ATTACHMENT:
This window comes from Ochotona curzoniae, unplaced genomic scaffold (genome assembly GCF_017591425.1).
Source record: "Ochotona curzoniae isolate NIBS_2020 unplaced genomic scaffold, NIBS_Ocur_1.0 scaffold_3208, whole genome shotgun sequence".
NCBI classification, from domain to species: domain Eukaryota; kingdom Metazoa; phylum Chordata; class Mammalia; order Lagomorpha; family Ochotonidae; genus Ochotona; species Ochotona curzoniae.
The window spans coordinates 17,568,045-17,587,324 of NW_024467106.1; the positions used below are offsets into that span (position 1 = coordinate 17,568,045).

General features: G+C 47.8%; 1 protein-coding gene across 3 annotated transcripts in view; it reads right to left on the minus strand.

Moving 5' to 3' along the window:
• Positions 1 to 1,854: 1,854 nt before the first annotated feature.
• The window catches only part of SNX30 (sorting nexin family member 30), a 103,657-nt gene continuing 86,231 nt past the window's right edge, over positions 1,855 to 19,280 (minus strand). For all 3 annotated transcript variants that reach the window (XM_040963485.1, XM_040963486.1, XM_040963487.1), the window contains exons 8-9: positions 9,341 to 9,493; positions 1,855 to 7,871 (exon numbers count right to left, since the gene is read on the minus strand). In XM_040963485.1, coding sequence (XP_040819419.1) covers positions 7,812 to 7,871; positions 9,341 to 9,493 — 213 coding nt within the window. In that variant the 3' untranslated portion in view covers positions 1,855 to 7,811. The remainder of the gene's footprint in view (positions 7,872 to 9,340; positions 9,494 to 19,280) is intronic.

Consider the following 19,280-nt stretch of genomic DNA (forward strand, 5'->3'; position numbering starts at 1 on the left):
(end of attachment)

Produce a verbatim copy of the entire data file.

This window comes from Ochotona curzoniae, unplaced genomic scaffold (genome assembly GCF_017591425.1).
Source record: "Ochotona curzoniae isolate NIBS_2020 unplaced genomic scaffold, NIBS_Ocur_1.0 scaffold_3208, whole genome shotgun sequence".
NCBI classification, from domain to species: domain Eukaryota; kingdom Metazoa; phylum Chordata; class Mammalia; order Lagomorpha; family Ochotonidae; genus Ochotona; species Ochotona curzoniae.
The window spans coordinates 17,568,045-17,587,324 of NW_024467106.1; the positions used below are offsets into that span (position 1 = coordinate 17,568,045).

General features: G+C 47.8%; 1 protein-coding gene across 3 annotated transcripts in view; it reads right to left on the minus strand.

Moving 5' to 3' along the window:
• Positions 1 to 1,854: 1,854 nt before the first annotated feature.
• The window catches only part of SNX30 (sorting nexin family member 30), a 103,657-nt gene continuing 86,231 nt past the window's right edge, over positions 1,855 to 19,280 (minus strand). For all 3 annotated transcript variants that reach the window (XM_040963485.1, XM_040963486.1, XM_040963487.1), the window contains exons 8-9: positions 9,341 to 9,493; positions 1,855 to 7,871 (exon numbers count right to left, since the gene is read on the minus strand). In XM_040963485.1, coding sequence (XP_040819419.1) covers positions 7,812 to 7,871; positions 9,341 to 9,493 — 213 coding nt within the window. In that variant the 3' untranslated portion in view covers positions 1,855 to 7,811. The remainder of the gene's footprint in view (positions 7,872 to 9,340; positions 9,494 to 19,280) is intronic.

Consider the following 19,280-nt stretch of genomic DNA (forward strand, 5'->3'; position numbering starts at 1 on the left):